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    I play acoustic at home, and plugged in at rehearsals :)
     
  19. Random Hero

    Random Hero Member

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    Yeah, V-Amp is what I'm using at later hours at present. Well, that or one of the software modellers (Revalver/Guitar Rig 3). They don't sound bad but there's something I don't really enjoy about playing through headphones. It's not life or death obviously, but an irritant. For modellers I own though, it's either those or a ****** old Line 6 Spider II, which is even worse!

    I think you're right about tube amps just carrying. I guess my 4x12 particularly isn't helping, due to the spread although the 2x12 Mesa I had was almost too directional. Maybe I should look into other 2x12s or even a 1x12.

    And I definitely agree about making sure it's songs I'm playing loud rather than scalar stuff etc. When I have days off from GIT, I just wanna play my rig, but know there's stuff I gotta practice too, so I end up playing scales/arpeggios through it then thinking "maybe this might be a little annoying..." and end up going back to the 'phones.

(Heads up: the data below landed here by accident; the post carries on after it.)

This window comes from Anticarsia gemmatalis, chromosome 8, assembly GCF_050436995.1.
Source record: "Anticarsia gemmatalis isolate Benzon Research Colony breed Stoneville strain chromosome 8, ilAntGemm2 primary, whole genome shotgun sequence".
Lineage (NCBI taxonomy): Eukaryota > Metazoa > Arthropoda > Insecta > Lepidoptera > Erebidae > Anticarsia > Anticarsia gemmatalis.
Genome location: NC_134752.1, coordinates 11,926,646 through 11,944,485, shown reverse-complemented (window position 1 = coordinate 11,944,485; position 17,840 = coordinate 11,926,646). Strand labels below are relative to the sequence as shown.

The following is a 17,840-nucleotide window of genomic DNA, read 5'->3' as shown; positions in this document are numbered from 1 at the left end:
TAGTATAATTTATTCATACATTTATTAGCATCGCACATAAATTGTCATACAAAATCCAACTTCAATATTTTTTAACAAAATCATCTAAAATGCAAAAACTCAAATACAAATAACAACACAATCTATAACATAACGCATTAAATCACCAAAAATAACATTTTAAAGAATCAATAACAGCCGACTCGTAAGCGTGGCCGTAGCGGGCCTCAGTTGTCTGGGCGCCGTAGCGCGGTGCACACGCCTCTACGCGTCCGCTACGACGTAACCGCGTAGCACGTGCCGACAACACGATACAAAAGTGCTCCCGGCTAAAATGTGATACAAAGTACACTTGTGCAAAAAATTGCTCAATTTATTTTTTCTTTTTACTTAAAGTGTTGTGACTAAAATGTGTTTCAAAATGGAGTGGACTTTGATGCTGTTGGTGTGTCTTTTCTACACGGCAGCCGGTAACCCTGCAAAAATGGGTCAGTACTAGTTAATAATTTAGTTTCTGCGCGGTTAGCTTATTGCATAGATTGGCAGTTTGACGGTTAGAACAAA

20. PlexiFuzz

    PlexiFuzz I know karate. Voodoo, too. Silver Supporting Member

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    I loved for the better part of a decade in apartments in San Francisco. My ultimate solutions were 1) a 25 watt amp (Sewell) that had a good MV and was set clean with pedals and 2) a power scaling amp (Fargen Mini Plex MkII with a 2x12). Both worked like a charm and neither received any complaints.